We have had several 80 degree days the past week. Right now it’s 33 degrees with light snow. We are under a winter weather advisory, with 4 inches of snow possible. The weather in Minnesota has always been a bit dramatic, but the early spring heat is new and almost certainly due to global warming. The snow in April is not out of the ordinary.
There used to be a columnist at the Minneapolis paper named Don Morrison. When he got the job in Minnesota, he asked someone who had lived here about the weather. “Well,” the guy replied. “There is a lot of it.”
The high today was 82 F.
I wore sweat pants, a tee shirt and a cotton shirt over the tee shirt. I felt way overdressed. People were passing me in shorts and sleeveless shirts. The air has a softish spring feeling. The trees are budding. And I am hearing new birds, which trill rather than going chip-chip like English sparrows. I think they are house finches. I saw one clearly. It was about the size and shape of a sparrow, but had a touch of red on its chest.
The high is going down to 54 on Saturday. Therre is a chance of snow showers on Sunday and Monday. Ah, spring!
We had a big storm coming in, that was supposed to start Tuesday and go through Thursday. 23 inches of snow predicted. As it turned out, the storm began very slowly, which was good, since I had a doctor’s visit scheduled. Anyway, most of the snow fell Wednesday night. Thursday morning I reported this on facebook:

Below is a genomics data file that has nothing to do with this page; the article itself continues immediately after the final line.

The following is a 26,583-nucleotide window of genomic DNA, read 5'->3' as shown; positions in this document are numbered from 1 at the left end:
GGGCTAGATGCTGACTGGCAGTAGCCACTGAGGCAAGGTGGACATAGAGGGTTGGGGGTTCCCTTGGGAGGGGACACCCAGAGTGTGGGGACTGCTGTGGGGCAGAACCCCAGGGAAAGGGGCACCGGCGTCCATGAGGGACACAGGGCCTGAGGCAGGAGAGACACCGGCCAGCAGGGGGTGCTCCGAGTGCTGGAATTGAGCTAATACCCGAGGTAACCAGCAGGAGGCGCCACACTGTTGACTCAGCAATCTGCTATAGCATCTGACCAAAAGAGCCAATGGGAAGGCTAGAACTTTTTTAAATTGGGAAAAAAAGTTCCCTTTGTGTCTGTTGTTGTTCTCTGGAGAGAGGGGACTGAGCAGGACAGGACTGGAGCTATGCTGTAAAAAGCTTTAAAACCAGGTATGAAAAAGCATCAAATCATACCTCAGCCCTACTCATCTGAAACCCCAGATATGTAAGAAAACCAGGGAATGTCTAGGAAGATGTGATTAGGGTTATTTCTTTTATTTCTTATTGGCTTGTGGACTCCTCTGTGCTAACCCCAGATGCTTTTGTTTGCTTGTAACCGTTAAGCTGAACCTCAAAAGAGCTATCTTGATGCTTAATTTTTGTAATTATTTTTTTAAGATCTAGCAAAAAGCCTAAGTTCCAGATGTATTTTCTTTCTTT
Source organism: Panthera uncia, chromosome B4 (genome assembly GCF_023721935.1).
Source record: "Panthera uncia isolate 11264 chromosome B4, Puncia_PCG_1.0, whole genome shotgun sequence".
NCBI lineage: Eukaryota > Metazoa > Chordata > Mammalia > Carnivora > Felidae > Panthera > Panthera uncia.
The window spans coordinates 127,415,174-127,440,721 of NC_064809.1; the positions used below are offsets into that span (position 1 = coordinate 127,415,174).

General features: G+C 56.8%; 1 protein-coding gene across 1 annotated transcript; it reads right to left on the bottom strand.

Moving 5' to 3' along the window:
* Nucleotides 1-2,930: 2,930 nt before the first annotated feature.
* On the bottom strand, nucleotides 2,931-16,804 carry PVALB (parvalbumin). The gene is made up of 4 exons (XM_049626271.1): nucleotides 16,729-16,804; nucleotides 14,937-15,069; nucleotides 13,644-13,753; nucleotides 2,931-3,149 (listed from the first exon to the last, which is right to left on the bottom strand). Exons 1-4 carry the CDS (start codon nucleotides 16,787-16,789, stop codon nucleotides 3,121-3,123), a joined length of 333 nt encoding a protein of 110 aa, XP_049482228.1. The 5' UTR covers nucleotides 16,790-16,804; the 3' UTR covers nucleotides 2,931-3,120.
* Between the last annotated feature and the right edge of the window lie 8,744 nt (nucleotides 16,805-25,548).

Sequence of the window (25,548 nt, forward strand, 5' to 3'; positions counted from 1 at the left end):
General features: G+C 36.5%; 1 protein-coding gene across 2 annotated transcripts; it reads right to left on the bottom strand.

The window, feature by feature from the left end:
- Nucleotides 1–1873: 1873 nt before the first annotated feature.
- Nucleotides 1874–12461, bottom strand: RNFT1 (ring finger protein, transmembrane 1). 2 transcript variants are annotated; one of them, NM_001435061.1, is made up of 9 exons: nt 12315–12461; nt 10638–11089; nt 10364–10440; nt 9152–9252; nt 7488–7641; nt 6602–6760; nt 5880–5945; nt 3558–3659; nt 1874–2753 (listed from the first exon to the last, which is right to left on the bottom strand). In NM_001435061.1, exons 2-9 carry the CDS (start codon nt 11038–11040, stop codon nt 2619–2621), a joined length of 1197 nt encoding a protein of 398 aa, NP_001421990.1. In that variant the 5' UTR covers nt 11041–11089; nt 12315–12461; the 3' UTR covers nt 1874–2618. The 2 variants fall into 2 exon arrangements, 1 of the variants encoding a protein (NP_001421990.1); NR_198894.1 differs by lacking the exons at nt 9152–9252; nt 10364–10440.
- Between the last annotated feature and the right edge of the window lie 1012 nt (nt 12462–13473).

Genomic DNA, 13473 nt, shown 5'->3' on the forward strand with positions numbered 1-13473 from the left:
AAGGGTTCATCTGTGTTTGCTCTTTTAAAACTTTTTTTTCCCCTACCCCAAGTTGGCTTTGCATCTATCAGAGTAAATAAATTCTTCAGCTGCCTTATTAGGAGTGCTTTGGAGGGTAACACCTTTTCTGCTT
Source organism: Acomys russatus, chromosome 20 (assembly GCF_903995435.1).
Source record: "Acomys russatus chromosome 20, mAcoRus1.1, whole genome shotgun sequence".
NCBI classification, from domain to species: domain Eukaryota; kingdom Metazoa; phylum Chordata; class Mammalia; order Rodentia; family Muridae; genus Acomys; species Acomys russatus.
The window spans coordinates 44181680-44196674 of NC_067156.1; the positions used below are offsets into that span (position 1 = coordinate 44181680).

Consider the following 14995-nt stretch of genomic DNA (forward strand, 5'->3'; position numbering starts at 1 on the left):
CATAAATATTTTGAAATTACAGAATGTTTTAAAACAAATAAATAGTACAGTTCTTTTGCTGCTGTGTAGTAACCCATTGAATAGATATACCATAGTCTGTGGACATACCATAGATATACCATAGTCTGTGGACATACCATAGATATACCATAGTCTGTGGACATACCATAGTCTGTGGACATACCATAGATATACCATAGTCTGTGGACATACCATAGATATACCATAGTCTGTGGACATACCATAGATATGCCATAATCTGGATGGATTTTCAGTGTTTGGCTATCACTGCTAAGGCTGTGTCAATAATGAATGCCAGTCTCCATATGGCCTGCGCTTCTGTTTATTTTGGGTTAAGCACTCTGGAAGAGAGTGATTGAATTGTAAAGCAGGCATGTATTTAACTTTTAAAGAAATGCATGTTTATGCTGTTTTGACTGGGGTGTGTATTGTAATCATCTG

The snow is still falling. A couple of suburbs to the south of us have reported 14 inches and 18 inches. The clinic we visited yesterday is closed today due to weather. The streets and sidewalks in our neighborhood have been plowed several times and are passable. The buses are running. Patrick looked out the window and saw a car sliding sideways down the street. So there are cars out… Not many…
A good storm, but not equal to the great Halloween Blizzard of 1991, which dumped two feet of snow on Halloween and another foot about a week later. The banks of snow lasted all winter and got icy. Climbing over them I thought, “I am too old for this.” But I am still in Minnesota.